ICYMI: This year’s Art Fair Philippines is online and free to access for everyone. The first online iteration of the annual fair will feature a new crop of digital art as part of its NFTs or Non-Fungible Tokens showcase. We know NFTs may be a fairly new concept to comprehend, especially for collectors and enthusiasts who are more used to seeing and buying art in the traditional medium—that is, one that you can touch and have sole ownership of.
This Art Fair Philippines run-through will not focus on NFTs, but there are talks and sessions for those who want to better understand this form of cryptocurrency.[READ: You can “go” to Art Fair for free this year. Here’s what to expect]
And because we miss the “artful” chaos of making our way through floors and booths of paintings, sculptures, photographs and whatnot (that we can’t afford but can nonetheless appreciate and breathe in), we’re doing a roundup of these pieces straight from the exclusive collectors’ preview.
The Metro Gallery
Something to share as a new discovery to your “art” friends
Props to you for recognizing this National Artist for Visual Arts. For your viewing pleasure, there also many Luz sculpture to feast your eyes on.
“Rain Under Lamppost” (2014)
Ah, the holy grail of Instagrammable Art Fair spots this year, we think.
“Yes, I made work that you have to see in person 🤷🏻♀️” the artist’s words.
Plus points if you can decipher the Morse code embedded within this piece!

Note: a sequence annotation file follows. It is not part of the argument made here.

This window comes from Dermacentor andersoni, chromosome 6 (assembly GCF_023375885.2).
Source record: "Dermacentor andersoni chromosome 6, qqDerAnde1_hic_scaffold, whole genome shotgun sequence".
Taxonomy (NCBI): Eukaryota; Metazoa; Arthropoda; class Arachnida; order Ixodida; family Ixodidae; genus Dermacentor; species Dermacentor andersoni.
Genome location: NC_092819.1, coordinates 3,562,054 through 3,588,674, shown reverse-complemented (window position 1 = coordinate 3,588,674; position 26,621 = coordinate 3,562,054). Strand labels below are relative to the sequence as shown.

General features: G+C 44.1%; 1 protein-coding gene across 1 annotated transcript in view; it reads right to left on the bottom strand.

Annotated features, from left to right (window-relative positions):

Allan Balisi’s “Apparent” (2021)
Artery Art Space
Quarantine’s most in-demand contemporary artist—at least according to his Instagram post interactions.
Lotus Asian Art
If you want a piece (one of a number of artist’s proofs, to be exact) by the notable Russian-French-Jewish artist without having to go through auction houses.
Lotus Asian Art
Lotus Asian Art also has Dalis, Picassos, Miros, Goyas, Warhols, Harings, Renoirs, and more—some under a million pesos. I mean, they are one of’s.
As the kids these days say, “If you know, you know.”
Primo Marella Gallery
Because the Art Fair crowd loves a good conversation starter—remember the penis painting? Another head-turner is He Wei’s “No beast so fierce but knows some touch of pity. But I know none, and therefore am no beast.” – William Shakespeare, a black and white oil on canvas painting that evades any form of recognition—at least facial recognition.
We just love finding meaning in otherwise meaningless things, but also because the black and white medium renders itself to existential thoughts.
Loves color, period.
Paris-based Filipino photographer Ding Gerrous (born Panganiban)’s ambrotype collodion-processed photographs at Art N23; Japanese American photographer Neal Oshima’s Giclee prints at Altography.PH; American photographer Tom Epperson’s eponymous booth; photographers Raena Abella, Jes Aznar, E.S.L. Chen, Paco Guerrero, Jason Quibilan and VJ Villafranca at Strange Fruit; and photographers Rob Frogoso, Ralph Mendoza, Regine David, Jed Gregorio, John Eric Bico, Renzo Navarro, Enzo Razon and Gio Panlilio at Tarzeer Pictures
To steal photographing techniques for our IG feed and maybe even to feel something.